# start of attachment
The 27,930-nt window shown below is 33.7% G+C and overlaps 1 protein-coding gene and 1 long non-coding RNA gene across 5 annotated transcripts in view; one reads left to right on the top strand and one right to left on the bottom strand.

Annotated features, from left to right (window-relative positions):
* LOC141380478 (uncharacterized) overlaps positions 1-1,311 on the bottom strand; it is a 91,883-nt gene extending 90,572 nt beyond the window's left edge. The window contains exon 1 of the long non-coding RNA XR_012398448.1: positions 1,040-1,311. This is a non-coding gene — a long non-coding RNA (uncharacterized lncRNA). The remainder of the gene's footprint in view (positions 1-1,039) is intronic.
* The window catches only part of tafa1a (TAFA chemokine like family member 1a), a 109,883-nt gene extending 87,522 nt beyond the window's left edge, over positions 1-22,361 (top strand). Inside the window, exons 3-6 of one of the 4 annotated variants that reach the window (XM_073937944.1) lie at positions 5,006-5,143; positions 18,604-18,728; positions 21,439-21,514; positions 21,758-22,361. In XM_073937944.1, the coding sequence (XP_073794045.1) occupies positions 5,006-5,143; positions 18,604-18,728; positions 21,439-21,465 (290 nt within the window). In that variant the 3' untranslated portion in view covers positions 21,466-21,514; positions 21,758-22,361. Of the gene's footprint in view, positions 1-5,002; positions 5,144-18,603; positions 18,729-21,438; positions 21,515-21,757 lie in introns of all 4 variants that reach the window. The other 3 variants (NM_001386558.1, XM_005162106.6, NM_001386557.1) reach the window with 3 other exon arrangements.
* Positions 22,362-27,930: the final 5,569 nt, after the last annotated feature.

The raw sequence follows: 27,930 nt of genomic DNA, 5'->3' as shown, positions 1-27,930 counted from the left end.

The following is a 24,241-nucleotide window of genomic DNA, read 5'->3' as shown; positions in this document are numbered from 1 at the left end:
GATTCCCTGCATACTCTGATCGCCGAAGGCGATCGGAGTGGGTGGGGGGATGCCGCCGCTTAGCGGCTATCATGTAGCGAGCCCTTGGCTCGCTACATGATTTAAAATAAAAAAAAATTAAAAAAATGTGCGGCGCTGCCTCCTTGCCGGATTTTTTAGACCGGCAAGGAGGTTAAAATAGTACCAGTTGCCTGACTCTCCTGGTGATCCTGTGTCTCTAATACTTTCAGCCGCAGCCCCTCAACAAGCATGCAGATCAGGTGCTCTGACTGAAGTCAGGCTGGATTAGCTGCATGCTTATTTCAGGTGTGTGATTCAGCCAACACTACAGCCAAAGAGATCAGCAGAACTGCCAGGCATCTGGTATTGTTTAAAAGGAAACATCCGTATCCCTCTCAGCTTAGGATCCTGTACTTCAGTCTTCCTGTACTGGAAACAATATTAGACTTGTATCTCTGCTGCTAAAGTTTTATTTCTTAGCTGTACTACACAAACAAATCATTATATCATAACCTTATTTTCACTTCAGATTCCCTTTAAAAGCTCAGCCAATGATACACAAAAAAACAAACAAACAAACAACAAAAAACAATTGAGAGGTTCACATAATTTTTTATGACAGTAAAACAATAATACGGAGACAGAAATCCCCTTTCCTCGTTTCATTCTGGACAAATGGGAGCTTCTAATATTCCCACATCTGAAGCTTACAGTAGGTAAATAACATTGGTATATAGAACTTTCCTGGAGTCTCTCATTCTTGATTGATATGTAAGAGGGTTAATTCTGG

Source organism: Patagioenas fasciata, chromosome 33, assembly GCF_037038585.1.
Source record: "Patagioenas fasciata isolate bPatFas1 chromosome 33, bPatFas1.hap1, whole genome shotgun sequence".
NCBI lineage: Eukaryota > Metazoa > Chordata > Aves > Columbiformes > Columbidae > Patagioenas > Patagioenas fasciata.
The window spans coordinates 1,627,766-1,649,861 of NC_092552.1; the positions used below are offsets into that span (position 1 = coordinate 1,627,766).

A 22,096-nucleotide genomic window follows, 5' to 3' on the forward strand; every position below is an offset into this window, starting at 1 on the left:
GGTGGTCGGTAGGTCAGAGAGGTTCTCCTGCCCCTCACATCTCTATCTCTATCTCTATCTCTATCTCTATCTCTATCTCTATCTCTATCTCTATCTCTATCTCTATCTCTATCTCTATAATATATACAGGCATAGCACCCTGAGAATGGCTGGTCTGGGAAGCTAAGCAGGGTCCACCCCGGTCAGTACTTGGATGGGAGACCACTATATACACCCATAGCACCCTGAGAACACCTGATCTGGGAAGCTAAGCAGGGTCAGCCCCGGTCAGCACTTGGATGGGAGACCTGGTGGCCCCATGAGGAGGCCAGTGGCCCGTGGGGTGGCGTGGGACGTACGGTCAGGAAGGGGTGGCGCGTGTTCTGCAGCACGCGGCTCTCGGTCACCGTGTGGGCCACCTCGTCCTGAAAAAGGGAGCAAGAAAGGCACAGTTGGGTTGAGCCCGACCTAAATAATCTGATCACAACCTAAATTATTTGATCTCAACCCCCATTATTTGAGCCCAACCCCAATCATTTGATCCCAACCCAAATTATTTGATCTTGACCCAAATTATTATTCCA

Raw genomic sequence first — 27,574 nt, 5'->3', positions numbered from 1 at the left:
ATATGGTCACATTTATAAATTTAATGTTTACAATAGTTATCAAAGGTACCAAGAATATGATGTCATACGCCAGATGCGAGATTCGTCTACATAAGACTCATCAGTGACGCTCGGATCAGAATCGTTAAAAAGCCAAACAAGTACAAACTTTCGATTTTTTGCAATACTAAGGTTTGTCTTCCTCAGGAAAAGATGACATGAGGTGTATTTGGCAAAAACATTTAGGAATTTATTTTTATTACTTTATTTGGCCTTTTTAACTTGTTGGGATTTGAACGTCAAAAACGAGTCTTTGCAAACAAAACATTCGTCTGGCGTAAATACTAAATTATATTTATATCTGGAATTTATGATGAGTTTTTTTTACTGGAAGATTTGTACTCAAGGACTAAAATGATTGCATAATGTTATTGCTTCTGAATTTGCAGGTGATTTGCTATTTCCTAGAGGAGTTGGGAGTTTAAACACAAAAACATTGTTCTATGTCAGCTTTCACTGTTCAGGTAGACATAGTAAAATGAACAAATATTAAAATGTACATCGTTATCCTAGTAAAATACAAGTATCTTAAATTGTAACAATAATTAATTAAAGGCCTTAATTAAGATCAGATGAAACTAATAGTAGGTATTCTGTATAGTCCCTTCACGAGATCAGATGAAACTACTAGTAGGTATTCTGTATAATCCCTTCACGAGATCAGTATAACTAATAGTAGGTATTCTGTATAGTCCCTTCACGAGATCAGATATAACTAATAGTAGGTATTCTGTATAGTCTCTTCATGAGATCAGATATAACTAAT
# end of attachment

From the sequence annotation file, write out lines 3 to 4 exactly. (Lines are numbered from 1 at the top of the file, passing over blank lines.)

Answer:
* LOC141380478 (uncharacterized) overlaps positions 1-1,311 on the bottom strand; it is a 91,883-nt gene extending 90,572 nt beyond the window's left edge. The window contains exon 1 of the long non-coding RNA XR_012398448.1: positions 1,040-1,311. This is a non-coding gene — a long non-coding RNA (uncharacterized lncRNA). The remainder of the gene's footprint in view (positions 1-1,039) is intronic.
* The window catches only part of tafa1a (TAFA chemokine like family member 1a), a 109,883-nt gene extending 87,522 nt beyond the window's left edge, over positions 1-22,361 (top strand). Inside the window, exons 3-6 of one of the 4 annotated variants that reach the window (XM_073937944.1) lie at positions 5,006-5,143; positions 18,604-18,728; positions 21,439-21,514; positions 21,758-22,361. In XM_073937944.1, the coding sequence (XP_073794045.1) occupies positions 5,006-5,143; positions 18,604-18,728; positions 21,439-21,465 (290 nt within the window). In that variant the 3' untranslated portion in view covers positions 21,466-21,514; positions 21,758-22,361. Of the gene's footprint in view, positions 1-5,002; positions 5,144-18,603; positions 18,729-21,438; positions 21,515-21,757 lie in introns of all 4 variants that reach the window. The other 3 variants (NM_001386558.1, XM_005162106.6, NM_001386557.1) reach the window with 3 other exon arrangements.